Most of the developmentally programmed cell death (PCD) that has been studied in metazoans has an obligate requirement for the canonical apoptotic machinery involving caspase activation. In Drosophila, activation of the initiator caspase Dronc requires association with the adaptor protein Ark (Apaf-1 related killer). Dronc then activates downstream effector caspases Dcp-1 and Drice, which in turn cleave cellular substrates to bring about the execution of apoptosis. The importance of this canonical pathway is evident from the studies involving Drosophila loss-of-function mutants of dronc, ark, drice and dcp-1. dronc, ark and combined drice dcp-1 double mutants result in lethality with inhibition of most developmental PCD. However, this canonical pathway is dispensable for some developmental PCD such as extra embryonic amniose-rosa cells and larval midgut. Interestingly the larval midgut, which undergoes PCD in the absence of dronc or ark, maintains high levels of caspase activity. This suggests that midgut cell death requires a caspase(s) other than Dronc, Drice and Dcp-1, which is activated by a Dronc-independent mechanism.
In our recent study we set out to determine how larval midgut undergoes PCD in the absence of the canonical cell death pathway. Our initial studies demonstrate that ark dronc double mutants and dcp-1 dronc drice triple mutants undergo midgut destruction normally. We then tested mutants of strica, a long prodomain caspase that has been suggested to function redundantly with Dronc during oogenesis. Surprisingly, strica alone or strica dronc drice triple mutants undergo normal midgut PCD.
We detected high levels of caspase activity in the multiple caspase mutant midguts. This led us to conclude that another effector caspase(s) must be active in the midgut. Quantification of transcript levels of effector caspases during midgut death reveals that drice and decay levels are elevated. As we had shown that drice mutants do not affect midgut cell death we focused on the role of decay. Knockdown of decay in the midgut results in a dramatic reduction of capase activity, which is completely abolished by co-expression of the baculovirus caspase inhibitor p35. Surprisingly, when caspase activity is abolished, midgut histolysis occurs normally. These data indicate that while Decay contributes most of the caspase activity in dying midguts, caspases are not required for midgut degradation.
In addition to caspases, complete removal of fly salivary glands requires autophagy. Therefore, we examined whether autophagy plays a role in midgut PCD. Examination of autophagy using the pGFP-Atg8a marker shows a dramatic increase in autophagic puncta in dying midguts, which are absent from earlier stage midguts. Consistent with this observation we find that several Atg genes are transcriptionally upregulated at the time of midgut cell death. Furthermore, inhibition of autophagy using mutants and dsRNA-mediated knockdown (RNAi) of Atg1, Atg2 and Atg18 severely delays midgut degradation as observed by the persistence of the larval midgut in pupal sections at 12 hours after puparium formation. These data indicate an important role for autophagy in midgut destruction. Curiously, in autophagy-deficient midguts, high levels of caspase activity are present. However, the combined inhibition of both autophagy and caspase activity had no greater effect on midgut degradation than inhibition of autophagy alone.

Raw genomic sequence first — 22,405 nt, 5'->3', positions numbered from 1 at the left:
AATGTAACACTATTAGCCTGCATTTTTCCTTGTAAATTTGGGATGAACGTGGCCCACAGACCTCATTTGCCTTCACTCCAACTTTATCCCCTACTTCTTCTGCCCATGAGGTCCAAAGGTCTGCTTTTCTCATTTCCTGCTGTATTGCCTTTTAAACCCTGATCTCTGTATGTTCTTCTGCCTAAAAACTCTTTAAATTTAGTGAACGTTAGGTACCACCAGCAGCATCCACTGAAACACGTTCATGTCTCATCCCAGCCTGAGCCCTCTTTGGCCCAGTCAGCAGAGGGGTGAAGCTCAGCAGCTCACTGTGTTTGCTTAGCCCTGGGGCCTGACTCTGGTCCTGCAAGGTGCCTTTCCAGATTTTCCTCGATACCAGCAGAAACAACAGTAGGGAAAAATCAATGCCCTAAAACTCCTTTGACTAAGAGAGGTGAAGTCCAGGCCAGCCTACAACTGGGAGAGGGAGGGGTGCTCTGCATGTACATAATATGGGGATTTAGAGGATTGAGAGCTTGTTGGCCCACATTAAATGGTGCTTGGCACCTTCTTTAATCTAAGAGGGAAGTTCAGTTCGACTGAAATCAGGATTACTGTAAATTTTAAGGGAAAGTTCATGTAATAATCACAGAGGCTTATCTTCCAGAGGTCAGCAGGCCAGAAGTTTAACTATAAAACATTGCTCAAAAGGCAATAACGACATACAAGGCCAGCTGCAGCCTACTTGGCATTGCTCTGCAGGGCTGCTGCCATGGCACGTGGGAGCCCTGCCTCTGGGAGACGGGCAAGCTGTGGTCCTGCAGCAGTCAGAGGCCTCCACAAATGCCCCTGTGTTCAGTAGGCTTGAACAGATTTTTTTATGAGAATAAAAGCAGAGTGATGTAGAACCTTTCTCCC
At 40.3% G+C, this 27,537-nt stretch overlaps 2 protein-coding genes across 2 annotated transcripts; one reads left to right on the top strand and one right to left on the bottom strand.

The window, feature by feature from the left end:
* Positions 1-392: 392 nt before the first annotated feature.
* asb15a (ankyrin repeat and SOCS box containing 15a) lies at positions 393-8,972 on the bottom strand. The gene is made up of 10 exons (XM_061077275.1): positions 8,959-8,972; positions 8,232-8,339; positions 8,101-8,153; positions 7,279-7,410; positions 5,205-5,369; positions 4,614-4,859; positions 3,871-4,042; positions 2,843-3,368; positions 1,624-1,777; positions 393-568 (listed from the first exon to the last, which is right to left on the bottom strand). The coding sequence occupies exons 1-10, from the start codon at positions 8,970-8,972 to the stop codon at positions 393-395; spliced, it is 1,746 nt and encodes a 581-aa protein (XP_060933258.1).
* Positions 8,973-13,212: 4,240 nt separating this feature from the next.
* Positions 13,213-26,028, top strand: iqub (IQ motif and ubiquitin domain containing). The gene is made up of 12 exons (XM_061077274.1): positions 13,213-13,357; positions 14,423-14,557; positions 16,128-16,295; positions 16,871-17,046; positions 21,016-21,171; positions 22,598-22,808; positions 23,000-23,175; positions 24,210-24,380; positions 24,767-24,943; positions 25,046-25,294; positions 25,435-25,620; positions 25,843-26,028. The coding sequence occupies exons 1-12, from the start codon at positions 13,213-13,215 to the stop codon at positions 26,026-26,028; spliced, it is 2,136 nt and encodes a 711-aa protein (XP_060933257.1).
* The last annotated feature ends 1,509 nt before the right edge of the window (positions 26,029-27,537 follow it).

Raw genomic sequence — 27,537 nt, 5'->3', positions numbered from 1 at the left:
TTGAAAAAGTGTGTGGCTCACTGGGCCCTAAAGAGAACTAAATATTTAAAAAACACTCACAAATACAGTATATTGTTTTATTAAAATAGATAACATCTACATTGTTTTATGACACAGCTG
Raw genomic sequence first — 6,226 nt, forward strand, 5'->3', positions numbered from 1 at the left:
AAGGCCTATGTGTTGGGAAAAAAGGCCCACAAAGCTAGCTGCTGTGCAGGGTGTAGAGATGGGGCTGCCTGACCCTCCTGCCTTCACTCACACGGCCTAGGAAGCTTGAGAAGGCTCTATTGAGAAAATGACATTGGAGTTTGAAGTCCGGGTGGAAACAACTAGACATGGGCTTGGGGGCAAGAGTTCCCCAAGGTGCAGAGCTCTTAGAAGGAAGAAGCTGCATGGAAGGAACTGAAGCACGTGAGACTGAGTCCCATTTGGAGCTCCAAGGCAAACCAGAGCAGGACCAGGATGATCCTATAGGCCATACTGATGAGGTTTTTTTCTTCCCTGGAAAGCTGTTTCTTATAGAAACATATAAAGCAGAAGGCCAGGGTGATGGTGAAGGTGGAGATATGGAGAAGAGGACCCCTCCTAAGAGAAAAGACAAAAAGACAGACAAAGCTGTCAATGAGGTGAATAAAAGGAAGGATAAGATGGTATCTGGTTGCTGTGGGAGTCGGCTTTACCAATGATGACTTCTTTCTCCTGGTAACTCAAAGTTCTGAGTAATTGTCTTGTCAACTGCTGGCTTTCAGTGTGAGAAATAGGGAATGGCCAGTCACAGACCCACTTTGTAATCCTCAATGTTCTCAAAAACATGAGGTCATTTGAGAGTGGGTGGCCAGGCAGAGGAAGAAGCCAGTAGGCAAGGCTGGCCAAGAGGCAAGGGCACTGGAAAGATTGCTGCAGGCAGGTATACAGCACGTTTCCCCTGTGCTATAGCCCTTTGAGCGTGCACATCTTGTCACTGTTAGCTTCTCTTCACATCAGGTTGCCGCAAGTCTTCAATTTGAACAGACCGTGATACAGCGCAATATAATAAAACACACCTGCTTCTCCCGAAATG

Although the clear conclusions from these studies are that midgut cell death can occur independently of caspases, whereas inhibition of autophagy severely delays this process, a number of issues remain unresolved. For instance, it remains unknown whether high levels of caspase activity play a role in midgut PCD. We find that dying midguts become TUNEL-positive suggesting that caspases contribute to the cell death phenotype even though they are not essential for the execution of cell death. It is also well known that ecdysone upregulates several caspases (dronc, drice, strica) and ark, along with several Atg genes. The role of this transcriptional control during midgut PCD is not known, but it does imply that the canonical apoptosis and autophagy pathways may collaborate in midgut destruction. Alternatively, this may suggest independent pathways with the apoptotic machinery playing a novel non-cell death role (). Another possibility is that this may be due to redundancy between these pathways with autophagy being important for midgut destruction only when caspases are absent. However, this would seem unlikely, as inhibition of autophagy alone is sufficient to inhibit midgut destruction. One implication of our study is that autophagy may be acting as either a mechanism of cell death by depletion of specific survival factors, or that intracellular digestion by autophagy eventually leads to midgut removal or death caused by depletion of critical resources. The Atg mutant midgut phenotypes seem to show a partial contraction of gastric caeca, and this suggests that other catabolic pathways may be involved. It is still unclear if premature activation of autophagy is sufficient to induce larval midgut cell death. Perhaps the autophagic machinery provides a means to activate lysosomal proteases that are eventually necessary for midgut destruction. We also do not know the morphological characteristics of midgut cells dying in the absence of caspases, and whether they differ from those of wild-type animals. Future studies will focus on the molecular mechanism of midgut destruction, and whether autophagy is acting as a direct cell death regulator in this tissue.
Figure 1 Most developmental cell death in Drosophila is mediated by the canonical caspase activation pathway involving the initiator caspase Dronc and the effector caspase Drice. Drice function can be compensated by a similar caspase Dcp-1 (not shown here) in (more ...)